That's exactly what my mother and grandmother did with me, my older sister, and my younger sister when we were kids. We always sat in the back pew of the church so we could step out if need be without disturbing the service. We were actually pretty well-behaved kids (well, me and ODS - YDS was kind of another story, LOL), but of course when we were babies, well, babies cry and fuss when they need something and there's nothing one can do about that. And even older kids can sometimes be unpredictable!

You know what's funny--my previous pastor always suggested that parents w/ little kids sit up front. He said (and he raised 5 boys and was a VERY observant pastor w/ many years of experience) that the little kid felt more involved and was actually EASIER to handle and much more likely to stay focused on what was going on.

It worked w/ my kid, and it worked with other people's little kids.

This is the pastor who also said, "The kid hasn't been born yet that I can't preach over."

mmswm

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Re: Special Snowflake Stories
« Reply #20583 on: April 22, 2013, 04:43:06 PM »
My mother sat in the back when me and my sister were little as my sister was more challenging compared to me to get her to stay in one spot quietly then later on was able to move closer to front of the church. I feel she was being polite in what she did until my sister would not dart off into the next county and make a commotion at the same time.

That's exactly what my mother and grandmother did with me, my older sister, and my younger sister when we were kids. We always sat in the back pew of the church so we could step out if need be without disturbing the service. We were actually pretty well-behaved kids (well, me and ODS - YDS was kind of another story, LOL), but of course when we were babies, well, babies cry and fuss when they need something and there's nothing one can do about that. And even older kids can sometimes be unpredictable!

You know what's funny--my previous pastor always suggested that parents w/ little kids sit up front. He said (and he raised 5 boys and was a VERY observant pastor w/ many years of experience) that the little kid felt more involved and was actually EASIER to handle and much more likely to stay focused on what was going on.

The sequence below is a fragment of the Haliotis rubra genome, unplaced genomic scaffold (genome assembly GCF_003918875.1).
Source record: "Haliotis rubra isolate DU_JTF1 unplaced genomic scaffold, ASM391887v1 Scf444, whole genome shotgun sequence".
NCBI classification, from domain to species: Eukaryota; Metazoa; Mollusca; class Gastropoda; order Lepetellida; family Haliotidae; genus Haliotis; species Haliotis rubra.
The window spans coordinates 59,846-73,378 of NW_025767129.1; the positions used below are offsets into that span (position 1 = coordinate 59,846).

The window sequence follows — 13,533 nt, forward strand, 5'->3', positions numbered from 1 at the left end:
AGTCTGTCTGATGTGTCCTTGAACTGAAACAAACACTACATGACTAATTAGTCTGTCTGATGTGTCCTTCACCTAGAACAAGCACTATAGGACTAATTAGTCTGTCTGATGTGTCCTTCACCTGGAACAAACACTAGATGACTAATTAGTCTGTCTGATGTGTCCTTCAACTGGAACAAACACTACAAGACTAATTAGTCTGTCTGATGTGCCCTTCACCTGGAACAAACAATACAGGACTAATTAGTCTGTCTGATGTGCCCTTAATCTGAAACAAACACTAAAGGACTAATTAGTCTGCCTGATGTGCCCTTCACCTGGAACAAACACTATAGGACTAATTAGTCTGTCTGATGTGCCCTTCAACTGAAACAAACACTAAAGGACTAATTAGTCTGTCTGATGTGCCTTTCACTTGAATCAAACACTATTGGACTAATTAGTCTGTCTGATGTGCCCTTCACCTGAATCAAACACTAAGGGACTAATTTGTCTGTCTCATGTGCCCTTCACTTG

It worked w/ my kid, and it worked with other people's little kids.

This is the pastor who also said, "The kid hasn't been born yet that I can't preach over."

My middle son would have taken that as a challenge!  He's my stubborn child.  And he's an intense child.  He's a good kid, but the "how to behave like a human instead of an imp" lessons took a lot longer with him than with the other two.
Some people lift weights.  I lift measures.  It's a far more esoteric workout. - (Quoted from a personal friend)

cabbageweevil

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Re: Special Snowflake Stories
« Reply #20584 on: April 22, 2013, 04:44:45 PM »
Concerning church-and-kids doings, as much discussed upthread: as a non-parent, and unreligious person / non-churchgoer, I have no possible dog in this fight.  Must admit, though, to having entertained the thought, "people have been attending regular religious services, and have been reproducing, for thousands of years. Surely during that length of time, they could have worked out ways to efficiently handle the problems / conflicts of interests, posed by the two?"  A moment of thought tells that it isn't that simple:  society and its ways, change and evolve over quite short time-spans -- what worked even 30 - 40 years ago, may not work anything like so well now. In all, a difficult one: message got by me, "if I were to get religion, it would behove me to try my best to be tolerant and non-cranky, re kids brought to church".